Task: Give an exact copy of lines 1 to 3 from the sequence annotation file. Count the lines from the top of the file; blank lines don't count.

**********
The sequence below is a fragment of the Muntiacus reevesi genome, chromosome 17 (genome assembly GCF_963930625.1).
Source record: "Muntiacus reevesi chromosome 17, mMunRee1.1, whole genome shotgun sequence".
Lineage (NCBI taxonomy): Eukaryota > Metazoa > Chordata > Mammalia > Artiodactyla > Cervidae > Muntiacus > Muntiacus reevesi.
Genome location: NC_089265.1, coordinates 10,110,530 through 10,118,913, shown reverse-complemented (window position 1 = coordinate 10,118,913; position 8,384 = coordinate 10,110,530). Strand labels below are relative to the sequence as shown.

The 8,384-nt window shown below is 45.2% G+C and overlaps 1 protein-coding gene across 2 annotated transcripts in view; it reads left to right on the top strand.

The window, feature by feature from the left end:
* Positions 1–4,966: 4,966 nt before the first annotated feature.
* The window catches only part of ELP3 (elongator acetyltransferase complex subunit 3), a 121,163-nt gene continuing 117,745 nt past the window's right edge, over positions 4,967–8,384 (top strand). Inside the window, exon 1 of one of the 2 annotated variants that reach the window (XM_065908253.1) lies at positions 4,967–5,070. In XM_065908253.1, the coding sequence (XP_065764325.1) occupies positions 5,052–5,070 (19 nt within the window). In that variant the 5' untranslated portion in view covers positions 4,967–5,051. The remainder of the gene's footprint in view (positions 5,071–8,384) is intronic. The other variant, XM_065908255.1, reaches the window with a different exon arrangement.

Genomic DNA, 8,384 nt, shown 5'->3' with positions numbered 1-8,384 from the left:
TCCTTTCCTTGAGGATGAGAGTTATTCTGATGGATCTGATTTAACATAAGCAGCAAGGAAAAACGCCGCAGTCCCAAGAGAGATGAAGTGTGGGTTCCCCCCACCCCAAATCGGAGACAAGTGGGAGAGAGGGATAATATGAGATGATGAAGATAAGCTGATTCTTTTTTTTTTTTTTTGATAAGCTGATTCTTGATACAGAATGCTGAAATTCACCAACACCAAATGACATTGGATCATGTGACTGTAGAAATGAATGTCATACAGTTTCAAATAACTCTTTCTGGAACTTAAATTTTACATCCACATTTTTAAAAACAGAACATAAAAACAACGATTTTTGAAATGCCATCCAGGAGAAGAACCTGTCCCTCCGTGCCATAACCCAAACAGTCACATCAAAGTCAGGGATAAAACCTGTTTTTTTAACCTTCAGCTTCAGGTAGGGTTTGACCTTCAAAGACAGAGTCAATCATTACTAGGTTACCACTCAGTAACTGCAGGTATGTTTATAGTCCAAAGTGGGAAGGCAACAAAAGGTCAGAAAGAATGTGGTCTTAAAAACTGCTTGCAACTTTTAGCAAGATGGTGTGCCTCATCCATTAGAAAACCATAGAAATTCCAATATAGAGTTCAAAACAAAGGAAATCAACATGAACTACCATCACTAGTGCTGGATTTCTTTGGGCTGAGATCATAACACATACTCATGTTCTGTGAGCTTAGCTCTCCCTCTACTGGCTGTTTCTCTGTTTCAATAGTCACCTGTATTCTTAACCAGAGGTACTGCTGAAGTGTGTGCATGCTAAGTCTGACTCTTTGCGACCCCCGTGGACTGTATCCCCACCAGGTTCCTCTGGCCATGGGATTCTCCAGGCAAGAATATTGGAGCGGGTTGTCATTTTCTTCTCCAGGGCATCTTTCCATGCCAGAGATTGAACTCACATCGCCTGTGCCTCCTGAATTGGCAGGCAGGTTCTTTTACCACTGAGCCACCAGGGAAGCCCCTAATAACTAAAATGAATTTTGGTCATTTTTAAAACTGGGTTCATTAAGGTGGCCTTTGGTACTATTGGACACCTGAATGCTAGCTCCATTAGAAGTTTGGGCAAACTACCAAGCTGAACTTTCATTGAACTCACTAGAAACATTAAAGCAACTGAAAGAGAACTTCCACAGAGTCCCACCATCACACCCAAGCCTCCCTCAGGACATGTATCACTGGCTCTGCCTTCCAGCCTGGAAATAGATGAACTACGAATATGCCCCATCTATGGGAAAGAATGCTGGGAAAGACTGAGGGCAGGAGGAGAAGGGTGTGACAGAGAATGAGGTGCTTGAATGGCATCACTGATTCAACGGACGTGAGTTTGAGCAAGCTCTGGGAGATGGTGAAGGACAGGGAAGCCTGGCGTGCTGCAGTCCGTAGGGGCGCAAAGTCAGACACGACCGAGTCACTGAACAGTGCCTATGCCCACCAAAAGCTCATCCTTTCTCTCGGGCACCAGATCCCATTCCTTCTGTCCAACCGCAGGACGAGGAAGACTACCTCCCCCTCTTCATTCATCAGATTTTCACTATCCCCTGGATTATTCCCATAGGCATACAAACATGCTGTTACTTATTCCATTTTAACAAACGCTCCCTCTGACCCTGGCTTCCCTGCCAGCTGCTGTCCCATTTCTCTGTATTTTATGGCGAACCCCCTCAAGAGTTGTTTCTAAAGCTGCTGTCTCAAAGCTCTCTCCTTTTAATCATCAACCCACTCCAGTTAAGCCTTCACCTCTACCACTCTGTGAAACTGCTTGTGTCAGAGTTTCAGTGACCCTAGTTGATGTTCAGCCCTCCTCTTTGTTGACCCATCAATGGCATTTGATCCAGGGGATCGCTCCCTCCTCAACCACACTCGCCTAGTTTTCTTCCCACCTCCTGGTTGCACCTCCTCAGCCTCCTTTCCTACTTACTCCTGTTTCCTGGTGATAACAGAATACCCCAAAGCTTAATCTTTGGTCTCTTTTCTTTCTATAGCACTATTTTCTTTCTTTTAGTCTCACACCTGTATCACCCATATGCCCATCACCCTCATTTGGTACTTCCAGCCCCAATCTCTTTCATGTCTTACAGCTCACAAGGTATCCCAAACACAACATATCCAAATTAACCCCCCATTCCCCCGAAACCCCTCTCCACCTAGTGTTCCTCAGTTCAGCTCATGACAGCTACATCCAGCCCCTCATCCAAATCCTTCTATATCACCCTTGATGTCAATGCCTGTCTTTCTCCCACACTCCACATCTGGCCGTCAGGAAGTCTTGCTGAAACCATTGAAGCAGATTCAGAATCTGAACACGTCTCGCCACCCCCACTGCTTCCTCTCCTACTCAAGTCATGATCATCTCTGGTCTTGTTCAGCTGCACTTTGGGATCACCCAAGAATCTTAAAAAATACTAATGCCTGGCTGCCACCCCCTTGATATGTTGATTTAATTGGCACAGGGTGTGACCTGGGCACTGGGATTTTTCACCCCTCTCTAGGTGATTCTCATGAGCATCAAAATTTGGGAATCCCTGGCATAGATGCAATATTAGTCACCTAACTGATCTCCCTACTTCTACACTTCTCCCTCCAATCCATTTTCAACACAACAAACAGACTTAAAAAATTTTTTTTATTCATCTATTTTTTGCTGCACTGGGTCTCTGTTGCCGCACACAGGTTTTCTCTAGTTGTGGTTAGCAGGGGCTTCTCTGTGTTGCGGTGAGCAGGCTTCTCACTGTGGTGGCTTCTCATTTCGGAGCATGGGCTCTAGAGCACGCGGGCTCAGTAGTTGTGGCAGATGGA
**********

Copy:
The sequence below is a fragment of the Muntiacus reevesi genome, chromosome 17 (genome assembly GCF_963930625.1).
Source record: "Muntiacus reevesi chromosome 17, mMunRee1.1, whole genome shotgun sequence".
Lineage (NCBI taxonomy): Eukaryota > Metazoa > Chordata > Mammalia > Artiodactyla > Cervidae > Muntiacus > Muntiacus reevesi.